>several days in illegal detention, before being freed following
>international protests.
>And the two were key actors in the preparation of Cité Soleil's response to
>the Group of 184's Caravan of Hope visit July 12.  The then chief of
>presidential security, Oriel Jean passed the word to Labanyè and Kolobri to
>prepare burning tires, rocks and a propaganda campaign.  Johnny Occilius, a
>smart and savvy young popular organization leader with a no-show patronage
>job at the Cité Soleil city hall, was party to the plans, but unbeknownst
>to the others, was getting ready to tell all.
>A few weeks earlier his government handlers had asked Occilius to help them
>finger Kolobri, Labanyè and their high-ranking patron, Hermione Leonard,
>for elimination as political liabilities.  Already disillusioned with the
>cynicism of his political missions, Occilius drew a line at involvement in
>murder and made his well-known decision to leave the country.  His
>revelations rocked the political class certainly, but they shook Kolobri,
>Labanyè and Hermione Leonard, too.  The first public sign of this came
>September 8, when the motorcade of President Aristide was stoned inside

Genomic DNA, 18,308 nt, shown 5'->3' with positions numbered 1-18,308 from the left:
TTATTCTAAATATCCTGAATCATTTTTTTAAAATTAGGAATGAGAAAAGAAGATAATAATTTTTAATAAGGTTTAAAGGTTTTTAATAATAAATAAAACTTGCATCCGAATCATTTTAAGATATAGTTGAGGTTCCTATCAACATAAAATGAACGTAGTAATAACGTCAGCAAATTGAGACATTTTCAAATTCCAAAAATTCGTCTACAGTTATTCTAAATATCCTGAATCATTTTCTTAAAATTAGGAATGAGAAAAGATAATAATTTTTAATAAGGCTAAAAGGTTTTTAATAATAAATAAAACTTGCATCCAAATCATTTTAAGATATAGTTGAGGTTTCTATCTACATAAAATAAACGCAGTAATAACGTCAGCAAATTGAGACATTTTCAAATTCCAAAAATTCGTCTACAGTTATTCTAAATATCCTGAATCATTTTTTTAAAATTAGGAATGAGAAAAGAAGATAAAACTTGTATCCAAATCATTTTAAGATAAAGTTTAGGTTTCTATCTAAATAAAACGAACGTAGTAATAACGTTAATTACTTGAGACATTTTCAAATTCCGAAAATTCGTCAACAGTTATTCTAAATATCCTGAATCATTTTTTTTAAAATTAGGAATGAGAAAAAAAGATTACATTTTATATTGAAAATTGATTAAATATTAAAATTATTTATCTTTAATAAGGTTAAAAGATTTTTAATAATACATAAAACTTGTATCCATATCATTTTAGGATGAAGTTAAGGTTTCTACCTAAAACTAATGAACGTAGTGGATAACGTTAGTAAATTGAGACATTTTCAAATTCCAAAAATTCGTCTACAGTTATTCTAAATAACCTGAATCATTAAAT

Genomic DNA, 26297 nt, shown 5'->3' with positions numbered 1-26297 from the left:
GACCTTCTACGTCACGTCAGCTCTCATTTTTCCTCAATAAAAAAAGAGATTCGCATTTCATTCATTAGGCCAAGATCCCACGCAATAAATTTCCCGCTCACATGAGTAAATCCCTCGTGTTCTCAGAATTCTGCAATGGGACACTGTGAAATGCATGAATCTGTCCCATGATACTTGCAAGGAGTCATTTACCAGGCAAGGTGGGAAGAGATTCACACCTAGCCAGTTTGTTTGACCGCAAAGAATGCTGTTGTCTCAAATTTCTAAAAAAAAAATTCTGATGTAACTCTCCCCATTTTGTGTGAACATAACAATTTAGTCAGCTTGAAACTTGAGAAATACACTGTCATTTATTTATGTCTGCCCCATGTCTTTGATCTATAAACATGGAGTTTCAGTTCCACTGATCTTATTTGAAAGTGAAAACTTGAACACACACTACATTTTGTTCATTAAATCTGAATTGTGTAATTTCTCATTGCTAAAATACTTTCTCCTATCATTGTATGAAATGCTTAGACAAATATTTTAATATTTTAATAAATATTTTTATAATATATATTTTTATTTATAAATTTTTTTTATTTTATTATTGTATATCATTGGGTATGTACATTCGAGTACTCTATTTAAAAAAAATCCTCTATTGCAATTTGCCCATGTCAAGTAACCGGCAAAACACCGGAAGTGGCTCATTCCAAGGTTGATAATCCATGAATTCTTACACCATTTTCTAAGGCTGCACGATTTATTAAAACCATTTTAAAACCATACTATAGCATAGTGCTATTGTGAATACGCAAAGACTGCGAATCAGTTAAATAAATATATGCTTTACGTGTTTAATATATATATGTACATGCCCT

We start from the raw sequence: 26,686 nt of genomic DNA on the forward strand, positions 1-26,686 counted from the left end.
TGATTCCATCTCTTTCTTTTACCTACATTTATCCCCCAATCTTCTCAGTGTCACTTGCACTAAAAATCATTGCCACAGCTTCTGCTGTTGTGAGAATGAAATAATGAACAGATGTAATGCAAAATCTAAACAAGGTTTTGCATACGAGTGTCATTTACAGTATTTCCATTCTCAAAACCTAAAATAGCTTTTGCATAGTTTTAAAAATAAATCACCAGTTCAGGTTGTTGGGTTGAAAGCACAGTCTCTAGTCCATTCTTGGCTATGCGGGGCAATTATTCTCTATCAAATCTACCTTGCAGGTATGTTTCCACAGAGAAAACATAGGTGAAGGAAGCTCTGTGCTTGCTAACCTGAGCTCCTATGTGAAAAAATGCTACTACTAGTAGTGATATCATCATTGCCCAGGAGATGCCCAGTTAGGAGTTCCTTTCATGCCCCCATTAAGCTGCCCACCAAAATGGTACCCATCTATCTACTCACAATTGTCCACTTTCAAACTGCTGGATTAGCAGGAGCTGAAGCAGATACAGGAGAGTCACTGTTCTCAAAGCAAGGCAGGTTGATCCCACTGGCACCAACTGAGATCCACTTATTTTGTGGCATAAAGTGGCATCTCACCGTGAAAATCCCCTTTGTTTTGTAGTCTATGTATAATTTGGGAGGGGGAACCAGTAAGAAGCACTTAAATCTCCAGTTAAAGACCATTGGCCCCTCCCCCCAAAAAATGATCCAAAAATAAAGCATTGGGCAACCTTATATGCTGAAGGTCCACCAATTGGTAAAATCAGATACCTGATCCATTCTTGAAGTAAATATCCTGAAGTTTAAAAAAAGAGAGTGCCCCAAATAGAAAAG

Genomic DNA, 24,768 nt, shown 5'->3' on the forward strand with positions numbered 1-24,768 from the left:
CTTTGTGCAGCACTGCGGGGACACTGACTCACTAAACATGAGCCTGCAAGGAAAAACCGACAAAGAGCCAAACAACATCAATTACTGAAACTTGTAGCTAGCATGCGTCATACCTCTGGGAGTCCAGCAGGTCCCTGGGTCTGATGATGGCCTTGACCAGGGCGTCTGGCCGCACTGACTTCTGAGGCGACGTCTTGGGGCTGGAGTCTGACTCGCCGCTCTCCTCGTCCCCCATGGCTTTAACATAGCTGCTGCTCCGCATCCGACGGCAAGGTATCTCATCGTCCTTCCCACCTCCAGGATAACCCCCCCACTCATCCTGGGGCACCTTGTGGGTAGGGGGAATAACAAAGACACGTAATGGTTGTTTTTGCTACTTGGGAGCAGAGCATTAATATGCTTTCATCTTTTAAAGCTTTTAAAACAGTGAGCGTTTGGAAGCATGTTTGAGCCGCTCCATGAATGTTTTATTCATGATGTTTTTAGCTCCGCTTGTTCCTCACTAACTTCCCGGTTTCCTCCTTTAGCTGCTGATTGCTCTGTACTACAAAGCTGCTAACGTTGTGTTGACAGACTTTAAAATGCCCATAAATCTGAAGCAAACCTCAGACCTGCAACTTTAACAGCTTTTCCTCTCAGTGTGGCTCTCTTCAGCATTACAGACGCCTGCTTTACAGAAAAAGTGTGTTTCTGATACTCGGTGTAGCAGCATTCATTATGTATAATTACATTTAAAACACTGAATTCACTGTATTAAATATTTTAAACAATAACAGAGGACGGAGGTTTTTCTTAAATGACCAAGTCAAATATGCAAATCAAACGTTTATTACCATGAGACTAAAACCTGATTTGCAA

>Cité Soleil.  After that, the Boston gang leaders began seeking ways out of
>The new great Lavalas loyalist in Cité Soleil is Emmanuel "Dread" Wilmé,
>who has been the arch rival of Labanyè and Kolobri since he lost a bloody
>two-week confrontation in August and September of 2002.  At least 20 people
>died there, including three children and an old woman who burned to death
>in some of the score of houses set afire.  Labanyè, Kolobri, and their late
>cohort Maxon Moreau (known as "Kolonel Gay" or "Ti Frè") forced Dread Wilmé
>and many others to abandon their homes in the Cité.  Wilmé and his allies
>skirmished several times trying to get back in.  On October 12, 2002, they
>killed 12 people in Boston-controlled areas, but Boston retaliated and
>executed an equal number in Bois Neuf, and held onto control.  Dread Wilmé
>is only 22 and spent part of his early life in President Aristide's Lafanmi
>Selavi shelter for street kids.
>Labanyè's erstwhile ally Maxon Moreau was not long for the world.  More of
>an outright criminal than a political operative, which was likely his
>undoing, Ti Frè was 24 when his one-time partners, with police back-up,
>shot him to death on November 7, 2002.  His two brothers were executed the
>same day; altogether they left eight young children.
>Now, a year later it was Kolobri's turn.  Labanyè told reporters this week
>that his comrade had been ambushed by police. He charged that interior
>minister Jocelerme Privert and Jean-Claude Jean-Baptiste, the former police
>director who is an intimate of the president, were out to kill him.  It is
>a bitter betrayal he says, by President Aristide for whom he has given
>It is a very nasty picture.   A long-time Port-au-Prince human rights
>monitor describes seeing three generations of Cité Soleil
>political/criminal thugs rise and perish since 1994. Their life expectancy
>is very short; yet young men whose world is the streets of Cité Soleil and
>whose ambitions do not rise beyond it, continue to be recruited, used and
>then destroyed by cynical political leaders.